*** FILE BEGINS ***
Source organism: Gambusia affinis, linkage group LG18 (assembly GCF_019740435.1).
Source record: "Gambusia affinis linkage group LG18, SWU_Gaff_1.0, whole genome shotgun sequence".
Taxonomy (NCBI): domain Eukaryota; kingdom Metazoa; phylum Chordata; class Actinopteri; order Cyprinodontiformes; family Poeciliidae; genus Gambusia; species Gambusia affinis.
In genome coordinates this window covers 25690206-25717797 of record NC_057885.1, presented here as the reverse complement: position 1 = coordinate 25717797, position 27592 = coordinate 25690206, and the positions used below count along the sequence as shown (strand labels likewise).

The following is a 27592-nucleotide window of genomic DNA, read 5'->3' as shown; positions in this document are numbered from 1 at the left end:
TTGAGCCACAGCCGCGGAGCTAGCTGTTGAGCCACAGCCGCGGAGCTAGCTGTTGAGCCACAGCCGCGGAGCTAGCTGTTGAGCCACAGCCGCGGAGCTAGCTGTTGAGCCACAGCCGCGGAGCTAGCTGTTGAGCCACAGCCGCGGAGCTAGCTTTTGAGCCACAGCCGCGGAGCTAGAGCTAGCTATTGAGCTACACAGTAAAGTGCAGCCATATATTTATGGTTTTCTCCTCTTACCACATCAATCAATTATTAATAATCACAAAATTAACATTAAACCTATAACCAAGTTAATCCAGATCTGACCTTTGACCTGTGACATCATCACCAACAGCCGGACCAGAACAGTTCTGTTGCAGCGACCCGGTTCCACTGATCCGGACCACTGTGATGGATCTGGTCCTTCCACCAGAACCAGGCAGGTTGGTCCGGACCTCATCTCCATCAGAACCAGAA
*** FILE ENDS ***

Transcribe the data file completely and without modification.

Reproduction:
Source organism: Gambusia affinis, linkage group LG18 (assembly GCF_019740435.1).
Source record: "Gambusia affinis linkage group LG18, SWU_Gaff_1.0, whole genome shotgun sequence".
Taxonomy (NCBI): domain Eukaryota; kingdom Metazoa; phylum Chordata; class Actinopteri; order Cyprinodontiformes; family Poeciliidae; genus Gambusia; species Gambusia affinis.
In genome coordinates this window covers 25690206-25717797 of record NC_057885.1, presented here as the reverse complement: position 1 = coordinate 25717797, position 27592 = coordinate 25690206, and the positions used below count along the sequence as shown (strand labels likewise).

The following is a 27592-nucleotide window of genomic DNA, read 5'->3' as shown; positions in this document are numbered from 1 at the left end:
TTGAGCCACAGCCGCGGAGCTAGCTGTTGAGCCACAGCCGCGGAGCTAGCTGTTGAGCCACAGCCGCGGAGCTAGCTGTTGAGCCACAGCCGCGGAGCTAGCTGTTGAGCCACAGCCGCGGAGCTAGCTGTTGAGCCACAGCCGCGGAGCTAGCTTTTGAGCCACAGCCGCGGAGCTAGAGCTAGCTATTGAGCTACACAGTAAAGTGCAGCCATATATTTATGGTTTTCTCCTCTTACCACATCAATCAATTATTAATAATCACAAAATTAACATTAAACCTATAACCAAGTTAATCCAGATCTGACCTTTGACCTGTGACATCATCACCAACAGCCGGACCAGAACAGTTCTGTTGCAGCGACCCGGTTCCACTGATCCGGACCACTGTGATGGATCTGGTCCTTCCACCAGAACCAGGCAGGTTGGTCCGGACCTCATCTCCATCAGAACCAGAA